In this study, we compared the performance of 3-dimensional (3D) En/DMT maps vs total corneal thickness (TCT) maps in the diagnosis of active corneal graft rejection. A custom-built segmentation algorithm was used to generate 3D color-coded En/DMT maps from the captured high-definition (HD) OCT images of the central 6-mm cornea. Compared with manual segmentation, this algorithm has been validated to be capable of segmenting all corneal layers of healthy eyes with similar accuracy, albeit with significantly better repeatability as well as significantly less running time per image. It uses automated segmentation algorithms to generate 3D thickness maps of corneal layers. This quasi-histologic visualization can enhance evaluation and diagnosis of various corneal pathologies such as keratoconus, Fuchs endothelial corneal dystrophy, , and corneal graft rejection. , Additionally, we analyzed central, paracentral, and peripheral En/DMT parameters that we found highly sensitive and specific in diagnosing active corneal graft rejection. We also present data demonstrating that regional En/DMT is a much better indicator than central corneal thickness in assessing the immunologic status of the corneal graft.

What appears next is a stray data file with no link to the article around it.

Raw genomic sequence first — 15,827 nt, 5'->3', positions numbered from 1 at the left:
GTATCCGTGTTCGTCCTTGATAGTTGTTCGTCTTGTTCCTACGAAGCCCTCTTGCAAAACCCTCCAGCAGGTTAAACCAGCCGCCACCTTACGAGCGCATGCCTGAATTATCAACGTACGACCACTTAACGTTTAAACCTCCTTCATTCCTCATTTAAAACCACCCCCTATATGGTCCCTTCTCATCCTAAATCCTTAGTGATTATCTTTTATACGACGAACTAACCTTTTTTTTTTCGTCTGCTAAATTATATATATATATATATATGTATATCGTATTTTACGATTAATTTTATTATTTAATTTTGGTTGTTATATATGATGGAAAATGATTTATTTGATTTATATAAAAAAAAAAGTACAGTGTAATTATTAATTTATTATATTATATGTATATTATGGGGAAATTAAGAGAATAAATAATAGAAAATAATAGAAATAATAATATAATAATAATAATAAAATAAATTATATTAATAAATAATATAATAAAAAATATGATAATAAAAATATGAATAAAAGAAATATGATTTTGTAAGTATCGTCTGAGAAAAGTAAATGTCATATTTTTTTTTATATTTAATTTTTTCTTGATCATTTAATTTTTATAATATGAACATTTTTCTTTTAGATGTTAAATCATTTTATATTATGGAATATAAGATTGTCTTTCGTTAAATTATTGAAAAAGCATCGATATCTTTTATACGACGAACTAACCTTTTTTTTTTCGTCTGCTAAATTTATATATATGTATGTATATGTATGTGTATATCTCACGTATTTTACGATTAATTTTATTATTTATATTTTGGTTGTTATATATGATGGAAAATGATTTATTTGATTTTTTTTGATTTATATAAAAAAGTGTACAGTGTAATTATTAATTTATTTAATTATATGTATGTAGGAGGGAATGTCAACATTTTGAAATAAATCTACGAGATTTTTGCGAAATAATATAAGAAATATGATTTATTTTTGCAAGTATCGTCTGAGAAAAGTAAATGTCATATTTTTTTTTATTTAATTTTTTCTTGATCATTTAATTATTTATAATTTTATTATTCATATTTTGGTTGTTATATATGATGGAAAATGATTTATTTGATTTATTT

This study was approved by the University of Miami Institutional Review Board. All participants provided written informed consent before enrollment. The study design followed the tenets of the Declaration of Helsinki for biomedical research.
Forty-nine eyes of 49 patients and 32 eyes of 32 normal controls were prospectively and consecutively recruited from December 2016 to January 2019 at Bascom Palmer Eye Institute, University of Miami (Miami, Florida, USA). Inclusion criteria for participation included uneventful penetrating keratoplasty (PK) or Descemet stripping automated endothelial keratoplasty (DSAEK) surgery performed greater than 1 month prior. Exclusion criteria included corneal grafts with microbial infection or past history of a rejection episode. For the unoperated control eyes, a best-corrected visual acuity (BCVA) better than 20/25 on the Snellen scale and no corneal abnormalities as detected by slit-lamp examination were required to be included in the study. Individuals with recent contact lens use, ocular diseases, previous ocular surgery, and systemic diseases with ocular involvement were excluded. Slit-lamp examination was performed on each eye by a masked cornea specialist (either M.A. or S.Y.) in order to assign the examined cornea into either a clear graft or actively rejecting category. Active endothelial graft rejection was diagnosed by detecting new keratic precipitates (KPs) or a Khodadoust line in the presence of anterior chamber cells and new persistent corneal graft edema on 2 consecutive visits in a graft that was previously clear. , Clinical grading of corneal graft rejection based on the ejection severity was not attempted.
Image Acquisition and Analysis